Agent Carter: Better Angels

Posted on January 28, 2016


Yes, we’re once again a day late on our Agent Carter review. All we have to say in our defense is… well, nothing really. Our schedule just got a little away from us. Sorry about that, darlings. We didn’t want you to think it’s because we’re less than excited about our favorite super-spy.

On the contrary, despite our wiffy review of last week, which was partially fueled by a Nyquil coma and subsequent fugue state, we’re loving season 2 so far. The energy level of the show – which was energetic to begin with – has skyrocketed this season, along with a sense that everyone involved knows exactly what works best for this character and story. So long as they give Peggy at least one scene a week where she mouths off to a chauvinist, one scene a week where she kicks someone’s ass, and one scene a week where she looks deliciously drop-dead gorgeous, they’ve more than done their jobs.

But they’re clearly going all-in on the Big Superhero Science this season, judging by the newfound abilities of Whitney Frost. We confess that our position on this hasn’t changed much from last week. No one loves Big Superhero Science more than us (or more than Tom, to be more accurate, since Lorenzo is decidedly ambivalent on the matter), but any time Agent Carter gets away from mid-Century spy stuff and has a scene that relies a bit too much on digital effects for our tastes, the show goes in a direction that interests us less. We loved every bit of this episode, until we got to the scene where … um, Whitney’s hand sucked up her director and kind of … ate him? It’s good, creepy stuff, but we still would have preferred a story that stuck to super-spying in an increasingly fantastical post-War world rather than jumping headfirst into Avengers territory.

But we can’t deny that Miss Frost (who will presumably be taking up her comicbook counterpart’s code name Miss Masque at some point soon) is turning out to be more and more interesting as a foil for Peggy. Dottie may have been Peggy’s dark doppelganger in some sense, but Whitney, it turns out, is brilliant on a “mastermind” level and it’s interesting to us  how the writers took the basic backstory of Hedy Lamarr and, with only slight adjustments, turned her into a believable supervillain. We’re interested to see where she’s going to go next and whether or not Peggy truly understands how smart and dangerous she is. Although to be fair, she seemed more than convinced of her supervillain skill level by the time she was fighting for her life in Howard Stark’s pool.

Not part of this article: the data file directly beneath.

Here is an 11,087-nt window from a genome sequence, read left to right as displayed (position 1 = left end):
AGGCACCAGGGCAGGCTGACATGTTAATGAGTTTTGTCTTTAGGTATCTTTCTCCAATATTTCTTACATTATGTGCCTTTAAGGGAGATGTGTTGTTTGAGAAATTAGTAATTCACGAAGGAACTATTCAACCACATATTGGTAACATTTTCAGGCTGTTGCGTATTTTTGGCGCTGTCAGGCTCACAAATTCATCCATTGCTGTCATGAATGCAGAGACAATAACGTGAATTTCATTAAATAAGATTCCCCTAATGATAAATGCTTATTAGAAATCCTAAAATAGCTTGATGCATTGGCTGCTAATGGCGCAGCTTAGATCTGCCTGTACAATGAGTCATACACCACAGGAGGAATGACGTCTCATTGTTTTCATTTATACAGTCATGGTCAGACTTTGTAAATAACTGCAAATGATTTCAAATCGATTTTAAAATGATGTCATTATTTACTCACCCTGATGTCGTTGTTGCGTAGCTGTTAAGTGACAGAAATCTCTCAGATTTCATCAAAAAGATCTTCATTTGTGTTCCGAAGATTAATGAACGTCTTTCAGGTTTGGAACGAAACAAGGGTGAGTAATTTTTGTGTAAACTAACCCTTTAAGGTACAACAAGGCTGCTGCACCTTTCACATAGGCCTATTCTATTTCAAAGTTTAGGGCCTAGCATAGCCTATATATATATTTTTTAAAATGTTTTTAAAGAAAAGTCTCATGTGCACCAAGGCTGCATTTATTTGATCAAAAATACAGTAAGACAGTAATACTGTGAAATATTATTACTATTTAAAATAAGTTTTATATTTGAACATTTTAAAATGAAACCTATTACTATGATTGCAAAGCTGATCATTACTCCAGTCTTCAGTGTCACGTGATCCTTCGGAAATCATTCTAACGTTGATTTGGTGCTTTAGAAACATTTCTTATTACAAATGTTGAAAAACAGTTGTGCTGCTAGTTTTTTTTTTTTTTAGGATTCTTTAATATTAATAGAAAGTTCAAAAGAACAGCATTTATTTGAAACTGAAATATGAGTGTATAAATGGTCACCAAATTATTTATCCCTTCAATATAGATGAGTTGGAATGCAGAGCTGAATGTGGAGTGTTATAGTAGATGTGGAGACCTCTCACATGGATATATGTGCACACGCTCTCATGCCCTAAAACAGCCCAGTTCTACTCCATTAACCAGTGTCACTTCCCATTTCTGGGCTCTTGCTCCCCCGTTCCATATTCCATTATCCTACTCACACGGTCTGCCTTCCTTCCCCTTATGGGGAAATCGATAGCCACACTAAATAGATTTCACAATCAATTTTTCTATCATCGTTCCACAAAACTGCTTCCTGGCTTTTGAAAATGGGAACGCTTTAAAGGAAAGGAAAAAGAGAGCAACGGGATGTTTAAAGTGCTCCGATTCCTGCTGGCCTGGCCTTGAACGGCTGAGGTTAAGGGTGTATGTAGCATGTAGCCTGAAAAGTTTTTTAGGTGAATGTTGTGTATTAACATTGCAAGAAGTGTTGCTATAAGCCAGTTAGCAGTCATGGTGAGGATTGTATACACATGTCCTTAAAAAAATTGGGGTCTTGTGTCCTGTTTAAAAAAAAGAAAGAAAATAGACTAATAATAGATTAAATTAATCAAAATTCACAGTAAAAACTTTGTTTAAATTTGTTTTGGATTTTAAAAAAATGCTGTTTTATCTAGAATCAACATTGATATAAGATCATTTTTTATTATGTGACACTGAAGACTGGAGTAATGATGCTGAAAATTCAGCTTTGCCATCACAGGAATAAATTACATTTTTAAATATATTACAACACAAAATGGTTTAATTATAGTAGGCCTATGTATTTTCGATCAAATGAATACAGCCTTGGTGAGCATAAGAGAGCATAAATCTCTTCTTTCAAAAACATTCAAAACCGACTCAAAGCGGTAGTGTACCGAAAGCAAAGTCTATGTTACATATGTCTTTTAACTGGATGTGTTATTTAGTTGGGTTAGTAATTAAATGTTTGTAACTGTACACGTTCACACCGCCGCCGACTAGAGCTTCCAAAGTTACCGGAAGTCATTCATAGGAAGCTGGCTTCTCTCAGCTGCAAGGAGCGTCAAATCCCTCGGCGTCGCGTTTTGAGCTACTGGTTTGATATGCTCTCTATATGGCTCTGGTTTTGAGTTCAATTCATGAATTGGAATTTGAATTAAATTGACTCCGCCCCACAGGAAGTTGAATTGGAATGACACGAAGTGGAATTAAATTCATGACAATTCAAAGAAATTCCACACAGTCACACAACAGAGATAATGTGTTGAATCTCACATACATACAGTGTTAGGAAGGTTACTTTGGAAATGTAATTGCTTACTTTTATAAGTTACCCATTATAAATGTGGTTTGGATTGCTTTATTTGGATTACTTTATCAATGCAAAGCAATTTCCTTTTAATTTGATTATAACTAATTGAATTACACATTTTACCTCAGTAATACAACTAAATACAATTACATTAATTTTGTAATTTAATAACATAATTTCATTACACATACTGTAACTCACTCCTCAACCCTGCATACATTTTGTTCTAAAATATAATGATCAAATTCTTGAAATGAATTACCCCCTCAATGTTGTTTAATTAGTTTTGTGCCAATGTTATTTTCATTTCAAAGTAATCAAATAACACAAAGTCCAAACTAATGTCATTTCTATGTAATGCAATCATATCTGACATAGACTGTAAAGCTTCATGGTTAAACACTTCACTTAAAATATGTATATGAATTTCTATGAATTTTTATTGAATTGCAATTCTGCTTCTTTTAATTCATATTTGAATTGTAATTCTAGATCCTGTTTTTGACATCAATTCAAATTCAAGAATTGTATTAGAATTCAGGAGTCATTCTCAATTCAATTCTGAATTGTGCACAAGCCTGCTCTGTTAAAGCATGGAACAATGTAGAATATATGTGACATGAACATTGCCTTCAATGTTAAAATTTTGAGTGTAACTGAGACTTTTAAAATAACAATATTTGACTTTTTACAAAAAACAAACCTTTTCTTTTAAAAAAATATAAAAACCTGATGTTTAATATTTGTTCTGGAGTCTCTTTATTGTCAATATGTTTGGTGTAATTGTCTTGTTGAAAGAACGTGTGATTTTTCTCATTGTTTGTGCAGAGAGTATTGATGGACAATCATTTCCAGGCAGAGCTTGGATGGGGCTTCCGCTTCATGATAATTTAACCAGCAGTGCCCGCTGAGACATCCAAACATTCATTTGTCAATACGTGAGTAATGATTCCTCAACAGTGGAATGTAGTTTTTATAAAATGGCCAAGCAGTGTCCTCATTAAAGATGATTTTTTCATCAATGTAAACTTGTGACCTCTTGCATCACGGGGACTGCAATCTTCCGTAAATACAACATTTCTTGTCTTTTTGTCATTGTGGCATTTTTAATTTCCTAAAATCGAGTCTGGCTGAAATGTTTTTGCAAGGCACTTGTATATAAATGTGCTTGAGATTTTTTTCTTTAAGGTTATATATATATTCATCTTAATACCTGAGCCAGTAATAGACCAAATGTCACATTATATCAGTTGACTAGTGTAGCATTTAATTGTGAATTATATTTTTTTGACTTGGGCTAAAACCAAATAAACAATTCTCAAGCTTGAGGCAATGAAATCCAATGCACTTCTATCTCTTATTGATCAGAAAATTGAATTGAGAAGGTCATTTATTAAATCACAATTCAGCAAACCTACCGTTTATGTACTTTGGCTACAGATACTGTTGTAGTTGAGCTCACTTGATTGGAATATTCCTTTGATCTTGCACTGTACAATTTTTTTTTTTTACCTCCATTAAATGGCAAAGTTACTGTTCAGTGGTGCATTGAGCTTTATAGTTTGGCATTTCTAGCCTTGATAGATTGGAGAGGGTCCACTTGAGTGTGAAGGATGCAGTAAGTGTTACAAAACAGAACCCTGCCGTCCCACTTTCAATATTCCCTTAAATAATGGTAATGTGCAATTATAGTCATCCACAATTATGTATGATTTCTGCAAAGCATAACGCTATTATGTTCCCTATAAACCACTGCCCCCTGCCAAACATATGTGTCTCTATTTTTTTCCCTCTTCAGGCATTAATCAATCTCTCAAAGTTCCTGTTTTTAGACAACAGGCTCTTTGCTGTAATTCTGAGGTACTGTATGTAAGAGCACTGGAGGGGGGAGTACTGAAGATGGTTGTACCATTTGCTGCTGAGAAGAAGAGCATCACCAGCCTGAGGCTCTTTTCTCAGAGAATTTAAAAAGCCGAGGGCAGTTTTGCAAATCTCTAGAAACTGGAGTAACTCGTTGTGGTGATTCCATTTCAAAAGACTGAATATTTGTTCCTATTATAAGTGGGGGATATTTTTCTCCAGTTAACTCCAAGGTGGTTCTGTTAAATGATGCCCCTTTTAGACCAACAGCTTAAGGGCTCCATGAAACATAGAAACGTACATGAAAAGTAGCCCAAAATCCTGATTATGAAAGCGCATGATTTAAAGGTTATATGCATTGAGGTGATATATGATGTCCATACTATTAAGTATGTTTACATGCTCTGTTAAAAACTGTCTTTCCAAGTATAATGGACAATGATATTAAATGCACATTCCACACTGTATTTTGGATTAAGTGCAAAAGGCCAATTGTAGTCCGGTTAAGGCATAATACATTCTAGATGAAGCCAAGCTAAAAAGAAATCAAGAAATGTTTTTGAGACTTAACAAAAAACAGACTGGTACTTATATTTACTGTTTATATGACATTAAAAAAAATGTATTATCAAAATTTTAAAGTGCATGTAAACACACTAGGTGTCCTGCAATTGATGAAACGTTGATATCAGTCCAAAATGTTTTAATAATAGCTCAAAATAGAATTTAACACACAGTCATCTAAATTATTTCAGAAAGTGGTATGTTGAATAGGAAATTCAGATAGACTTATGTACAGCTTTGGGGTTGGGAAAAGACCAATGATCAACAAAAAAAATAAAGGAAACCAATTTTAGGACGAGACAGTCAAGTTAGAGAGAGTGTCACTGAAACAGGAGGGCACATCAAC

And speaking of which, we really wish they’d make Dominic Cooper a co-star and put him in every episode. For one, he’s having a grand old time playing this character and it shows. He and Hayley Atwell have off-the-charts chemistry with each other. Second – and we admit that the irony of this complaint is not lost on us, given how badly women are often portrayed when men are the lead heroes – we’re somewhat annoyed by the male characters on the show. Occasionally. Last week, we were miffed that Jarvis was being played as a comic relief character and this week we found Jack Thompson’s over-the-top chauvinism annoying. To be fair, he’s being painted with shades of gray and Peggy is perhaps a bit too confrontational with him. There’s a chance to do more with this relationship so we’re willing to see it play out for now. There’s more possibility (and we don’t mean romantic) in Peggy and Jack’s relationship than there is in Peggy and Souza’s, that’s for sure. Enough with the will-they-or-won’t-they? She’s way out of his league. Stick with your nice nurse, Daniel. Jason Wilkes is a likeable enough character and a much-appreciated shot of diversity in a lily-white world, but he hasn’t been around long enough for us to form an opinion, really. We’re all for the romance, because they do have great chemistry and it serves as a subtle example of how bold and unconcerned Peggy is with social norms of the time. Maybe that’s not the most appropriate way to introduce a story’s first non-white character – as a tool to show how wonderful the white lead is – but it does follow Peggy’s comicbook history (she was the first Marvel comics character to be in an interracial relationship) and it’s thematically appropriate, when you consider how deliberately and joyfully she upends people’s ideas of how women are supposed to act.

Anyway, our point is, Jason’s fine and we want to see more of him, but we also want to see more of Howard Stark and have some of the other relationships with male characters straightened out a bit more. At the very least, we’d prefer that they not fall into the trap of having any more male characters develop a crush on her. She’s actually a much more interesting character when she’s interacting with men as a peer rather than as a potential love interest. It’s a big reason why we find Souza to be such a drip. Jack’s a dick, but at least he talks to her like a fellow agent.

Anyway, these are our rambling thoughts on our gal Pegs and the season in general so far. Loving the ride, but we’d prefer if a few things were tweaked.


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